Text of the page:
GOP Reps. Pete KingPeter (Pete) Thomas KingThe 9 House Republicans who support background checks Progressive gun control activist on NRA: 'Don't count them out' McConnell faces pressure to bring Senate back for gun legislation MORE (N.Y.), Rodney DavisRodney Lee DavisHouse Democrats targeting six more Trump districts for 2020 House Democrats target 2020 GOP incumbents in new ad Illinois House Republicans call on Trump to not commute Blagojevich's sentence MORE (Ill.), Steve StiversSteven (Steve) Ernst StiversThe Hill's Morning Report — Trump and the new Israel-'squad' controversy Republicans offer support for Steve King challenger The United States broken patent system is getting worse MORE (Ohio) and Chris SmithChristopher (Chris) Henry SmithRepublicans plot comeback in New Jersey The 9 House Republicans who support background checks The Hill's Morning Report: Trump walks back from 'send her back' chants MORE (N.J.) joined with others Republicans to advance the latest measure, including Reps. Elise StefanikElise Marie StefanikRepublican lawmakers ask Trump not to delay Pentagon cloud-computing contract Rising number of GOP lawmakers criticize Trump remarks about minority Dems Overnight Defense: Woman accusing general of sexual assault willing to testify | Joint Chiefs pick warns against early Afghan withdrawal | Tensions rise after Iran tries to block British tanker MORE (N.Y.), Will HurdWilliam Ballard HurdDemocrats keen to take on Cornyn despite formidable challenges Republicans offer support for Steve King challenger House Democrats target 2020 GOP incumbents in new ad MORE (Texas), Fred UptonFrederick (Fred) Stephen UptonThe 9 House Republicans who support background checks Al Green says impeachment is 'only solution' to Trump's rhetoric Trump primary challenger Bill Weld responds to rally chants: 'We are in a fight for the soul of the GOP' MORE (Mich.), John KatkoJohn Michael KatkoRepublicans should get behind the 28th Amendment Student loan borrowers are defaulting yearly — how can we fix it? Overnight Defense: Woman accusing general of sexual assault willing to testify | Joint Chiefs pick warns against early Afghan withdrawal | Tensions rise after Iran tries to block British tanker MORE (N.Y.), Brian FitzpatrickBrian K. FitzpatrickHouse Democrats targeting six more Trump districts for 2020 Ensuring quality health care for those with intellectual disabilities and autism House Democrats target 2020 GOP incumbents in new ad MORE (Pa.), Greg WaldenGregory (Greg) Paul WaldenLawmakers call on Trump to keep tech legal shield out of trade talks House passes anti-robocall bill Lawmakers deride FTC settlement as weak on Facebook MORE (Ore.), Adam KinzingerAdam Daniel KinzingerHouse Democrats targeting six more Trump districts for 2020 Assault weapons ban picks up steam in Congress House Democrats target 2020 GOP incumbents in new ad MORE (Ill.) and Jaime Herrera BeutlerJaime Lynn Herrera BeutlerDems push to revive Congress' tech office Bill allowing Congress to hire Dreamers advances House fails to override Trump veto on border wall MORE (Wash.). All twelve received fewer than 60 percent of the vote in the 2018 midterm elections. Stivers served as chairman of the House GOP campaign arm in the 2018 cycle.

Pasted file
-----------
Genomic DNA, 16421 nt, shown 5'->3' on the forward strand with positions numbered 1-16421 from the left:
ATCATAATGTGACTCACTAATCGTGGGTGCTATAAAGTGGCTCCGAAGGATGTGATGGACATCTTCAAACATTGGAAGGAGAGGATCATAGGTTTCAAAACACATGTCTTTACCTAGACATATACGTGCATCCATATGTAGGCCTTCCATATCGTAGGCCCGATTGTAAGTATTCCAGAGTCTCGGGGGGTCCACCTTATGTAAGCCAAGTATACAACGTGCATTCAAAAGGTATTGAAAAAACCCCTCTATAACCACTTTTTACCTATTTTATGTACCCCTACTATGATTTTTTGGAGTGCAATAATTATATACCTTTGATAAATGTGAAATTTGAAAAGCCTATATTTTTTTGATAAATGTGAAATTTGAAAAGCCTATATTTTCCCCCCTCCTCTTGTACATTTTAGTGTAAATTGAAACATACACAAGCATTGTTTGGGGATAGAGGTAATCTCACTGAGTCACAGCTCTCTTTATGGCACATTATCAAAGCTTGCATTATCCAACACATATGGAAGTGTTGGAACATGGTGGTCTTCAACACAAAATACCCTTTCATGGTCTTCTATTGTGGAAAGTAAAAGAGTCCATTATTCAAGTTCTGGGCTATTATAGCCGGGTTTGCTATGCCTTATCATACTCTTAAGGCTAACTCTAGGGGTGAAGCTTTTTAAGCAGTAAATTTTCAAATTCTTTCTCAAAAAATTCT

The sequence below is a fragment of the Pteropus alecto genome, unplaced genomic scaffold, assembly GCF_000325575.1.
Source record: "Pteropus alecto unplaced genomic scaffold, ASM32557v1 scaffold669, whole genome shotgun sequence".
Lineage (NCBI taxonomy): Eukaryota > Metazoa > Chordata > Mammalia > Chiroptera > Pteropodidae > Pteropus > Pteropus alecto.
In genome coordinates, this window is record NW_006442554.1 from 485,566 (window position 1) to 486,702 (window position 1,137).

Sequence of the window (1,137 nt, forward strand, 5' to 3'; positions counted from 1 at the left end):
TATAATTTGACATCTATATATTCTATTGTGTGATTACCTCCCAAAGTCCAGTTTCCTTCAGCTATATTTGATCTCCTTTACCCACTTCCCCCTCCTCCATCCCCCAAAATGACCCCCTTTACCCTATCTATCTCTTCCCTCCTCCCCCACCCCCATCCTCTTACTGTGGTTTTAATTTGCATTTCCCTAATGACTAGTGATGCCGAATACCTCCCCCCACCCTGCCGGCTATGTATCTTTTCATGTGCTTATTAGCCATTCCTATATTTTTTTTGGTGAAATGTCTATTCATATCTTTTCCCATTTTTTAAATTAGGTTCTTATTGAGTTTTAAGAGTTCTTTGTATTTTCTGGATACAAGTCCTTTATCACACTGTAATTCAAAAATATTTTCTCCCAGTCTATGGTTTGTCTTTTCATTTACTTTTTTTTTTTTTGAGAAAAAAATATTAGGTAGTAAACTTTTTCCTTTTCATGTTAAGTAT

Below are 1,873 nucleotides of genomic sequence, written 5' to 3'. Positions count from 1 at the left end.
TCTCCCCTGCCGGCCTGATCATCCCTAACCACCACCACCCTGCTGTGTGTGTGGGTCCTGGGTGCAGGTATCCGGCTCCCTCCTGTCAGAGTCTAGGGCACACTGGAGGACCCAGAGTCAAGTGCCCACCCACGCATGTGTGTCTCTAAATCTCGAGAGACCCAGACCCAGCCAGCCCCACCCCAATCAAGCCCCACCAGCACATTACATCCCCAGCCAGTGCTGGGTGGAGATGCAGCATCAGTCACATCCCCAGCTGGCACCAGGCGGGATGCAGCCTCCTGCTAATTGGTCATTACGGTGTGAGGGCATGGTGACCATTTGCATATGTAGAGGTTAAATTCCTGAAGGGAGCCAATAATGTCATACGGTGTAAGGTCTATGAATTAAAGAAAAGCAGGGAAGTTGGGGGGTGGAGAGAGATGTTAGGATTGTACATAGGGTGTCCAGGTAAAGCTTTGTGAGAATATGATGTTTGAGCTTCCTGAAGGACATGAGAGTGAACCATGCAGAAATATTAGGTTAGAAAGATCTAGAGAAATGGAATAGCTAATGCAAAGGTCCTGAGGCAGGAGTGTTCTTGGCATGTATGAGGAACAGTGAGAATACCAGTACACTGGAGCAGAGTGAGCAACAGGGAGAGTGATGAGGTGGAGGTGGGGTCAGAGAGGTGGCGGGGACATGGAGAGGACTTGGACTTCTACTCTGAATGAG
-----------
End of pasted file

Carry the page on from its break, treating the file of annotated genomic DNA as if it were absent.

House Democrats crafted a strategy to pass four individual funding bills aimed at reopening various unfunded parts of the government in an attempt to pressure Senate Republicans, who have said they will not take up spending bills that don’t have Trump’s approval.

Senate Majority Leader Mitch McConnellAddison (Mitch) Mitchell McConnellPelosi, Schumer press for gun screenings as Trump inches away The malware election: Returning to paper ballots only way to prevent hacking First House Republican backs bill banning assault weapons MORE (R-Ky.) earlier Thursday blocked two House-passed funding bills that would reopen the federal government. One would fund the Department of Homeland Security (DHS) through Feb. 8, and a separate package would have funded the remaining agencies without current-year appropriations through Sept. 30.

Democratic leaders are looking to peel off GOP lawmakers from standing with Trump on the shutdown. Democrats pushed Republicans to vote for the House bills Thursday as they contain identical language to what passed out of the Senate Appropriations Committee with overwhelming bipartisan support.

Democrats have also accused Republicans of holding government funding hostage over partisan priorities, calling on the president to support spending bills that reopen portions of the government before they discuss the wall.

While a handful of moderate GOP members backed the Democrat-introduced measures on the floor, top Republicans have expressed confidence that the conference will largely remain unified in supporting the president’s fight for the wall.

Top Republicans have alleged Democratic negotiators are playing politics and have failed to produce a counteroffer to the president. House GOP leaders and administration officials have been urging members to continue to support the president, arguing the clean bills brought to the floor are “show votes” that won’t solve the issue at hand.

– Niv Elis contributed to this story, which was updated at 4:45 p.m.